Hang out your stockings: today, December 6th, is the feast day of St. Nicholas of Myra. Over the last couple of centuries the modern Santa Claus has somehow developed from the figure of this 4th century bishop, but the real Saint has retained a strong devotion in both the Eastern and Western churches. I say the “real Saint” with the proviso that he is another one of those Saints about whom little is known with historical certainty; as the biography at Catholic Online [here] tells us, “his episcopate at Myra during the fourth century is really all that seems indubitably authentic.” Nonetheless, I think it’s reasonable to assume that what has come down to us has some basis, at least, in his life and in the way he conducted himself.
The most well-known story today concerns his generosity. Having inherited great wealth from his parents, he decided, while still a young man, to give his money to the poor. He famously rescued three poverty-stricken young women from being sold into prostitution by secretly throwing bags of money through the windows into their home. This incident is the inspiration for the tradition of leaving gifts in shoes or stockings on St. Nicholas Day. He is also known as an exemplar of mercy, which fits nicely with generosity (and with the image of Santa Claus). The best-known story about him in the first millennium tells how he appeared in a dream to the Emperor Constantine on behalf of three men who had been imprisoned unjustly; having learned that the official who was holding the men had a similar dream, and that the men had been praying for Nicholas’s help, the Emperor set them free.
Another old story about St. Nicholas, one which has recently enjoyed new popularity, tells of him attending the Council of Nicaea in 325 where, in a fit of anger, he slapped Arius, for whom the Arian Heresy is named. This story has an irresistible appeal for many Catholics involved in apologetics, particularly when cast as a humorous contrast to affable image of Santa Claus (the Saint’s slap is often upgraded in these accounts to a more manly punch). One can find numerous reproductions online, for instance, of ancient frescoes depicting the incident with captions like “I came to give kids presents and punch heretics . . . and I just ran out of presents!” I have to admit, I have chuckled at some of these myself. At the same time, it would seem that smacking Arius, heresiarch though he was, falls a little short of the Christian Charity test. The council fathers thought so, at least: we are told that they “deprived [Nicholas] of his episcopal insignia and committed him to prison”. We are also told that Jesus freed him from prison and restored him to his bishopric, so we can take that as confirmation that, despite his impulsiveness, his heart was in the right place. In any case, the incident illustrates another important aspect of the Saint: a man who was fiercely dedicated to preserving and defending the Truth.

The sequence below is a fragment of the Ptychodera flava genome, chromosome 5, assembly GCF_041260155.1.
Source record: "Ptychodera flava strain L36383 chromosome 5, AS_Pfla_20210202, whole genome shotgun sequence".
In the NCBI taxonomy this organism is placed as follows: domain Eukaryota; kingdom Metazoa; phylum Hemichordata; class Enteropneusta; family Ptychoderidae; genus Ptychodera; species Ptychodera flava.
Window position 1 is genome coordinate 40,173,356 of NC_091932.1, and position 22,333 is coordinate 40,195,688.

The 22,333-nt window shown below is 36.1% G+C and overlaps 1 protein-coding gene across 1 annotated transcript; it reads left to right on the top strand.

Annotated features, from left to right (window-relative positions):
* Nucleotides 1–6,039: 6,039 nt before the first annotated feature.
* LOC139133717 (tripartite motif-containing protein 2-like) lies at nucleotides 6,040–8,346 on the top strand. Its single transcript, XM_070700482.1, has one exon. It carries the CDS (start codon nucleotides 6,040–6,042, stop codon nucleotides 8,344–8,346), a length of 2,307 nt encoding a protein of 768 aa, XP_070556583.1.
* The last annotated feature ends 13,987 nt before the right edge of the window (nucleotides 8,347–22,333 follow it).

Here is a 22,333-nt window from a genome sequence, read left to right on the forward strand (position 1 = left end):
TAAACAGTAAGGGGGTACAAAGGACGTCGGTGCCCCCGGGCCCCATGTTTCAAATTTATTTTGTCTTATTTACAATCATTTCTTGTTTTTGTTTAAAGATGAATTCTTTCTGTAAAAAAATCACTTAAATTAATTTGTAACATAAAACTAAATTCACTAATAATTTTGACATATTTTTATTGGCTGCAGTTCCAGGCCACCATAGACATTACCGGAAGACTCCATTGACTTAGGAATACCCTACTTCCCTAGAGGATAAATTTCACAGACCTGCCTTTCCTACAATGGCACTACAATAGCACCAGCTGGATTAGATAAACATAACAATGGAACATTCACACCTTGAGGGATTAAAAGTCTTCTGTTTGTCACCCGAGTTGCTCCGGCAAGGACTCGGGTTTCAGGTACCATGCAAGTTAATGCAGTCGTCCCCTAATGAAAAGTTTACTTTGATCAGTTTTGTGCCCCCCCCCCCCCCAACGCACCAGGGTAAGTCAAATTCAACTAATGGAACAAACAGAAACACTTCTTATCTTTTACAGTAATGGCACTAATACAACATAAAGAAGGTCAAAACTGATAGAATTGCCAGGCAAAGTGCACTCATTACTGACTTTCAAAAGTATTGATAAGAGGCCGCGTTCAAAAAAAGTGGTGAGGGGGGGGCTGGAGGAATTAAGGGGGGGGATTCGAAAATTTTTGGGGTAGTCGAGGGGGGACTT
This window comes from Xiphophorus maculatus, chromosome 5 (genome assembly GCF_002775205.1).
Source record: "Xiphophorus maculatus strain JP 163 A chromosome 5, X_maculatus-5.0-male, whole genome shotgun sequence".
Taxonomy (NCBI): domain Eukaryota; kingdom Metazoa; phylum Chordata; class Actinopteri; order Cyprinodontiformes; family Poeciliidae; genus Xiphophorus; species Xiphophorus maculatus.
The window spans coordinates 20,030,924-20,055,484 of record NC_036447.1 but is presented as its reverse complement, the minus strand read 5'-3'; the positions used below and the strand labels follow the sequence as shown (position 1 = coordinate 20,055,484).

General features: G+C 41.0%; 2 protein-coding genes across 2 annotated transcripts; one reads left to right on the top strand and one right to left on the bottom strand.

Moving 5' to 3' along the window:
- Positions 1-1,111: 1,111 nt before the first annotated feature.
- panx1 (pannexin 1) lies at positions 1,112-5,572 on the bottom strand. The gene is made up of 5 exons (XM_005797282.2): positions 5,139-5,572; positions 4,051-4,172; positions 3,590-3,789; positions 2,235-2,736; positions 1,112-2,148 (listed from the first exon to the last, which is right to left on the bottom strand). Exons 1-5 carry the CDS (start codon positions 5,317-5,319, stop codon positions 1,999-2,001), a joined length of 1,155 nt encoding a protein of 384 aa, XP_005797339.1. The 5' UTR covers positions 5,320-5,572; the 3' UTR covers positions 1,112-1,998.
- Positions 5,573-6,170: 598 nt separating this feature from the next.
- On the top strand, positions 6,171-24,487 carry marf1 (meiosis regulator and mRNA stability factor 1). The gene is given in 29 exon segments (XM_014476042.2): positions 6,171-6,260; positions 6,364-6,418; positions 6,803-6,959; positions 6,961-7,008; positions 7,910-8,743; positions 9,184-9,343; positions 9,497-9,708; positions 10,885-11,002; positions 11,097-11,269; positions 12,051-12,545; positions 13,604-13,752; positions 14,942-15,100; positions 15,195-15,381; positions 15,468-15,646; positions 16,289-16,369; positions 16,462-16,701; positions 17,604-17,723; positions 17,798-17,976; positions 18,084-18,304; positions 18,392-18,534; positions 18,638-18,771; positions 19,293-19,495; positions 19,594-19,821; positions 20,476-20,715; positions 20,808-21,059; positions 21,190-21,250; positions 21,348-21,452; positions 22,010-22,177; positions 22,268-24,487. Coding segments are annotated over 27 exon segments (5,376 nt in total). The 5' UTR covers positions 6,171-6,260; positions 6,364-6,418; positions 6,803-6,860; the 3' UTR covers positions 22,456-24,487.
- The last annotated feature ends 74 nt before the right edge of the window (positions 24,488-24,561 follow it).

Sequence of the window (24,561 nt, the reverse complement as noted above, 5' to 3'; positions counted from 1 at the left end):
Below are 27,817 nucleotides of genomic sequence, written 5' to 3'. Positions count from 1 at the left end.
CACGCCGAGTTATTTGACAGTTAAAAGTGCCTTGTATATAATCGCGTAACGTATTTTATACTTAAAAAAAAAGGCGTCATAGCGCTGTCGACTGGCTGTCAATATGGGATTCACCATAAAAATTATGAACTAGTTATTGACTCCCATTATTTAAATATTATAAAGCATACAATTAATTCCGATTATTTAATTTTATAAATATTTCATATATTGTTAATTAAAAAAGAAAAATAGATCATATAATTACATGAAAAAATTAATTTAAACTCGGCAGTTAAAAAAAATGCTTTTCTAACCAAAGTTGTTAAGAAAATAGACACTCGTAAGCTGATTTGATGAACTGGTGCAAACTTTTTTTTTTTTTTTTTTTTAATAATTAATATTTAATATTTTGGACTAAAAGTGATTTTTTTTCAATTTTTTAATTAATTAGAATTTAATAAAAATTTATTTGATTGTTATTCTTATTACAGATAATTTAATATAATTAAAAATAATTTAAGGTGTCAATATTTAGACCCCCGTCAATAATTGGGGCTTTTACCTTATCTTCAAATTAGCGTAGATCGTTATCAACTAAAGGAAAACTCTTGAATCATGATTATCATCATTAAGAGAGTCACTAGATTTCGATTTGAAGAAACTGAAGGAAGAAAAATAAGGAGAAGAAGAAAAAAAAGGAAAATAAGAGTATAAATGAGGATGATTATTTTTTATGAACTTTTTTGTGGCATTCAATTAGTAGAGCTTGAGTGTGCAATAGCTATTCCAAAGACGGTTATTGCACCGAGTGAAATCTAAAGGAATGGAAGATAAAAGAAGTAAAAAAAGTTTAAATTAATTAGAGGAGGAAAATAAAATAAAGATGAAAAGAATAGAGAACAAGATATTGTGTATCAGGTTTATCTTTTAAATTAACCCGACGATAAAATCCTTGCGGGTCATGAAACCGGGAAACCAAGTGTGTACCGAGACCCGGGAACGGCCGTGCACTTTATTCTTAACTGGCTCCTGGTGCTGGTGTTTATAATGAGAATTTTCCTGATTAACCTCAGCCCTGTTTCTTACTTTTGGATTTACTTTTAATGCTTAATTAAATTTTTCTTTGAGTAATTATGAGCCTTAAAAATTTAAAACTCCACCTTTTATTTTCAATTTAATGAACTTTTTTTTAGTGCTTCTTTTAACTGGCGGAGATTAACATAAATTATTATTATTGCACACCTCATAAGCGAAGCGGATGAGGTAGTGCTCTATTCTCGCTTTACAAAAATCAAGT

There may seem to be an incongruity between the Jolly Old Saint Nick who comes to the aid of poor maidens and innocent prisoners on the one hand, and the righteous crusader who puts a whuppin’ on heretics on the other, but that’s not the case. The salvation that Jesus lived, suffered and died to bring us is salvation from sin, not from discomfort or physical hardships. What could be more generous or merciful than rescuing a brother from sin, or even more so, preventing him from leading others into it? Granted, we are called to do so with love (Ephesians 4:15), so I wouldn’t recommend emulating St. Nicholas’s smackdown of Arius. Nonetheless, St. Nicholas embodies an important truth: that Generosity and Mercy are not opposed to Justice and Truth, but are, indeed must be, different sides of the same coin, as Scripture attests:
Show us thy steadfast love, O LORD,
and grant us thy salvation.
Let me hear what God the LORD will speak,
for he will speak peace to his people,
to his saints, to those who turn to him in their hearts.
Surely his salvation is at hand for those who fear him,
that glory may dwell in our land.
Steadfast love and faithfulness will meet;
righteousness and peace will kiss each other.
Faithfulness will spring up from the ground,
and righteousness will look down from the sky. (Psalm 85:7-11)
That’s not a bad thing to reflect on this week as we celebrate the Feast of St. Nicholas – Bishop, Lover, and Fighter.
Featured image top of page: detail from The Blessing of St. Nicholas by Francesco Guardi, 1770